Wake County Schools

Wake school board member calls for 'swift conclusion' over Tata's job

The Wake County school board resumes talks Tuesday afternoon over a personnel matter that many speculate has to do with whether to fire Superintendent Tony Tata.

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CARY, N.C. — At least one Wake County Board of Education member is calling on the board to come to a "swift conclusion" on a personnel matter that many speculate has to do with whether to fire the school district's superintendent.

Prior to the school board meeting on the matter Tuesday afternoon, board member Chris Malone called what many are saying is a move by Democratic members of the board to oust Superintendent Tony Tata as a "tragedy."

If Tata is out, Malone, said, it must be done with "dignity" and "respect."

Democratic board members are not talking about the matter, but Malone and the three other Republic board members who voted to hire Tata in 2010 under a previous school board were visibly upset Monday afternoon and expressed outrage, saying they were "disgusted" by the topic of the meeting and that they feel it should be public.

Tedesco described the situation as an "epic failure in leadership at the board level."

He again on Tuesday asked that the meeting be held in the public eye.

"While I am certainly not in favor of this point in the action item, and will likely not change my mind, I think it is critical and imperative to our community to come out of closed session."

The board voted 5-4 along party lines to go into a closed session.

But members did vote to add the employment action item to the agenda, meaning a vote and decision could happen later Tuesday.

Supporters of Tata, including about three dozen parents and members of the Wake County Republican Party who rallied outside the school system's central office in Cary Monday morning, say Democratic board members elected last fall haven't given him a chance as superintendent and that politics are at play in the likely move to get rid of him.

Goldman said new Democratic board members are being "controlled" by Great Schools in Wake Coalition, a local group that is opposed to a new assignment plan that Tata implemented this year.

The group told WRAL News Monday that it was not going to comment on Tata or the matter before the board.

Emails also circulated Tuesday from community members, including former school board candidates, calling the board majority's move "thuggish" and reminding them that recently elected board members "campaigned that they would NOT get rid of Tata NOR would they get rid of the assignment plan."

"If you vote to fire Superintendent Tata, you will have permanently burned all bridges of cooperation with many Wake County families," according to the email sent to school board members and the media.

"If you choose to relinquish him of his duties, you will only bring more animocity [sic] and upheaval in our community. I implore you to move past your political ideology and understand that keeping Tata is the right thing to do, not for you, but for our KIDS and THEIR futures," the email continued.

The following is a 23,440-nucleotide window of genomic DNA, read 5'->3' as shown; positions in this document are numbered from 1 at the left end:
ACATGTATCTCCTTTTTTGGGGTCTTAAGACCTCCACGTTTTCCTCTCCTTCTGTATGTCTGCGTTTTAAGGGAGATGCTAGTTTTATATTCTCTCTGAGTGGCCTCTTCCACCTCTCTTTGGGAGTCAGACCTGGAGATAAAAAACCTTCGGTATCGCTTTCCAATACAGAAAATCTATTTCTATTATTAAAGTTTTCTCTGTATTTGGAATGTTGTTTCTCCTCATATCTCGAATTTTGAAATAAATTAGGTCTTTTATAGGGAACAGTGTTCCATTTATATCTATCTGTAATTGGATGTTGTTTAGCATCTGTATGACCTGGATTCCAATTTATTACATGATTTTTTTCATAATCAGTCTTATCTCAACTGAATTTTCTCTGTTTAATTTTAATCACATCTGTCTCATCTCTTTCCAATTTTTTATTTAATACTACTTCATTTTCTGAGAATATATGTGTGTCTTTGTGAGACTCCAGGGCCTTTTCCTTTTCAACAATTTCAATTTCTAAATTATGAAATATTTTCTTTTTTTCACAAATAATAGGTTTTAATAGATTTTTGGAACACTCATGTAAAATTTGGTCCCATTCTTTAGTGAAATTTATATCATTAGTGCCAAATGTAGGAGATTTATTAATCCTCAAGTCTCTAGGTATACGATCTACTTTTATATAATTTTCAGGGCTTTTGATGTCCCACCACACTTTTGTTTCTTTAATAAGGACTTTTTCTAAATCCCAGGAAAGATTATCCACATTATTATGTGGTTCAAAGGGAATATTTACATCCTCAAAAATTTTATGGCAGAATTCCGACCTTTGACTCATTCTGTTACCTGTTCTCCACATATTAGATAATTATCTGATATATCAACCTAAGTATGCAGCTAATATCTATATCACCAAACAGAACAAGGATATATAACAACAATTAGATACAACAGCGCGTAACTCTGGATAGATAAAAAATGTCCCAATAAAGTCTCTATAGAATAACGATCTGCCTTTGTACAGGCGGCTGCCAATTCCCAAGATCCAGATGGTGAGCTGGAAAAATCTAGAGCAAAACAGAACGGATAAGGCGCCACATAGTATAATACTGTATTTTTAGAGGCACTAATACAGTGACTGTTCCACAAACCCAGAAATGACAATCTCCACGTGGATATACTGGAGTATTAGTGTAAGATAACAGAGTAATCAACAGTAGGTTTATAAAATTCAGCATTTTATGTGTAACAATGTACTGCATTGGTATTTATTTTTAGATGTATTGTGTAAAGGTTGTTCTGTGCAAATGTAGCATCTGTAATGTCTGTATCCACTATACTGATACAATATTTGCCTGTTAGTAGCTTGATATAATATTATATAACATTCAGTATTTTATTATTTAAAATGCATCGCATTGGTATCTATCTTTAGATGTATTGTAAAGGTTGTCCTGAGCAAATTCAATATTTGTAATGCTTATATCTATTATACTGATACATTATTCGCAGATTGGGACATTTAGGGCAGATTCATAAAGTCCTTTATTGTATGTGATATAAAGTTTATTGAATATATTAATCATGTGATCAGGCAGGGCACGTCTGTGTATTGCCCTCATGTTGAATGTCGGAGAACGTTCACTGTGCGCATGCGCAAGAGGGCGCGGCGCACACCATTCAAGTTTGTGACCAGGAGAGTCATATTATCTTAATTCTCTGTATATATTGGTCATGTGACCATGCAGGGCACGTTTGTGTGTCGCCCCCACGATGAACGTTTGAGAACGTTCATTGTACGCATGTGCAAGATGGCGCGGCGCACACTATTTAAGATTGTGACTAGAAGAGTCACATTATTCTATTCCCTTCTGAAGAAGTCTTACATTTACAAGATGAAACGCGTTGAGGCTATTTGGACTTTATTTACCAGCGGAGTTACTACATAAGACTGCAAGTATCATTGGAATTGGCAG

Although Democratic board members won't comment, WRAL News has learned that there has been scrutiny among some over his job performance.

Most recently is a busing debacle in which parents complained that school buses were showing up late or not showing up at all when school started last month.

The outpouring of criticism prompted Tata to publicly apologize for the problems and add about three dozen buses to the schedule – after cutting dozens to save money.

Tata and at least two Democratic school board members have also made headlines over heated email exchanges over Great Schools In Wake's criticism of his busing plan and Tata accusing the board members of being active in the group – an allegation they denied.

The issue led to the board bringing in a mediator to help resolve the issues.

Questions abound about how removing Tata might affect the school system.

If it decides to fire him, the board will have to decide whether it has a cause to get rid of him or pay him to leave.

In addition to the three-year student assignment plan that Tata implemented – the board is looking to revise it for the upcoming school year – the school board also wants to campaign to sell bonds next year for new schools. Some in the political realm have already pledged to block those efforts if Tata is fired.

There's also issues dealing with accreditation, stemming from complaints about board leadership.

Last week, the Wake County Taxpayer's Association filed a complaint with the accreditation group AdvancED about what it calls "continuous mismanagement" and a "lack of governance" by the Democratic board majority.


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